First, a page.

This is the first scholarly monograph marking the social justice turn in technical and professional communication (TPC). Social justice often draws attention to structural oppression, but to enact social justice as technical communicators, first we must be able to trace daily practice to the oppressive structures it professionalizes, codifies, and normalizes. Technical Communication After the Social Justice Turn moves readers from conceptual explorations of oppression and justice to a theoretical framework that allows for the concepts to be applied and implemented in a variety of practical contexts. It historicizes the recent social justice turn in TPC scholarship, models a social justice approach to building theories and heuristics, presents scenarios that illustrate how to develop sustainable practices of activism and social justice, and proposes action items for the field. Its commitment to coalition-building, inclusivity, and socially just practices of citation and activism will support scholars, teachers, and practitioners not only in understanding how the work of technical communication is often complicit in oppression but also in recognizing, revealing, rejecting, and replacing oppressive practices.
This book opens vital conversations and makes fascinating theoretical interventions into the "social justice turn" in technical communication. Anyone in this field with more than a fleeting commitment to social justice, must carefully consider Walton, Moore, and Jones’ insights on intersectionality, coalition, power, and privilege.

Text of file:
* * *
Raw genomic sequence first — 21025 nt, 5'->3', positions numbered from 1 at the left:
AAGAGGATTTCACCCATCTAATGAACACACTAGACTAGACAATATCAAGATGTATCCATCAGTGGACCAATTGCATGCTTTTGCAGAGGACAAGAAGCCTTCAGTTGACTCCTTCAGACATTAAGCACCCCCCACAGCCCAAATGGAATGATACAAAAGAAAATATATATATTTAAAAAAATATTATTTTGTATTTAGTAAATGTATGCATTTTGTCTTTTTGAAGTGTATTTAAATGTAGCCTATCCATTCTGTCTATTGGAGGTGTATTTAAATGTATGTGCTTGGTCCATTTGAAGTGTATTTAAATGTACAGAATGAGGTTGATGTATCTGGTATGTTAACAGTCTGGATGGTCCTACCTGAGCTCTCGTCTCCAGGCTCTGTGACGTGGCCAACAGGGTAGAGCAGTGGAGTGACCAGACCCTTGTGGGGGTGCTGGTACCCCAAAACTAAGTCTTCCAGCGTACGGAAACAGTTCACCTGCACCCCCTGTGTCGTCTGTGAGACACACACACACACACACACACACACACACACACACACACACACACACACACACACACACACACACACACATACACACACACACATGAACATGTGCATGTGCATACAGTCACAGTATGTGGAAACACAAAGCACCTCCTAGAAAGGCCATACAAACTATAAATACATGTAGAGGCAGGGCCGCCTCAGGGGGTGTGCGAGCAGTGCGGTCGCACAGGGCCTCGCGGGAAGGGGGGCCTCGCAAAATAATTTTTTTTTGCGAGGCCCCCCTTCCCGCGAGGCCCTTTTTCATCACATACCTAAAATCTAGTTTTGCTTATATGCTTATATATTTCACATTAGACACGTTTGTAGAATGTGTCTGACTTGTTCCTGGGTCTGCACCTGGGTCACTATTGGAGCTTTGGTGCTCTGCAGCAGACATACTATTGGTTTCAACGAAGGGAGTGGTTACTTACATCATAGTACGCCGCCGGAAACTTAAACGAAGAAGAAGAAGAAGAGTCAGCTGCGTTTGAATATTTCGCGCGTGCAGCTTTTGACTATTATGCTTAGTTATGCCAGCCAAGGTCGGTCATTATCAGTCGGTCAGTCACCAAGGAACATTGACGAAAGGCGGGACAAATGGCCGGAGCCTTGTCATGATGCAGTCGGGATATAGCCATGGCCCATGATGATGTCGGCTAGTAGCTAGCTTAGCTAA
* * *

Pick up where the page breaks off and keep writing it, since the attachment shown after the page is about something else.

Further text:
Karma R. Chávez, University of Texas at Austin, USA
Beyond galvanizing the field to more fully embrace the social justice turn, this book accessibly synthesizes, creatively extends, and powerfully demonstrates this turn, offering scholars, teachers, students, and practitioners a valuable sourcebook of concepts and theories, methodologies, examples, and heuristics. Like its authors, this book is fierce in insisting that we account for and collectively redress the ways that we are complicit in the positionality privilege, and power ("3Ps") that shape forms of oppression, while also being generous in the resources and encouragement it provides to do such work.
J. Blake Scott, University of Central Florida, USA
Table of Contents
Section I: Laying the Conceptual Groundwork
Chapter 1: Oppression
Chapter 2: Justice
Section II: Rearticulating the 3Ps
Chapter 3: Positionality
Chapter 4: Privilege
Chapter 5: Power
Section III: Building Coalitions
Chapter 6: Coalitional Action
Chapter 7: Critiques and Responses
The ATTW Series in Technical and Professional Communication publishes interesting and useful work in a wide range of topics related to technical and professional communication (TPC), including but not limited to the following: assessment of TPC programs, content management systems, globalization of TPC, human-computer interaction, intercultural communication, health-care and medical communication, pedagogy of TPC, publication management, risk and crisis communication, service learning in TPC, technical and professional editing, translation of TPC, usability/user-experience and accessibility studies, visual communication, and web design and development.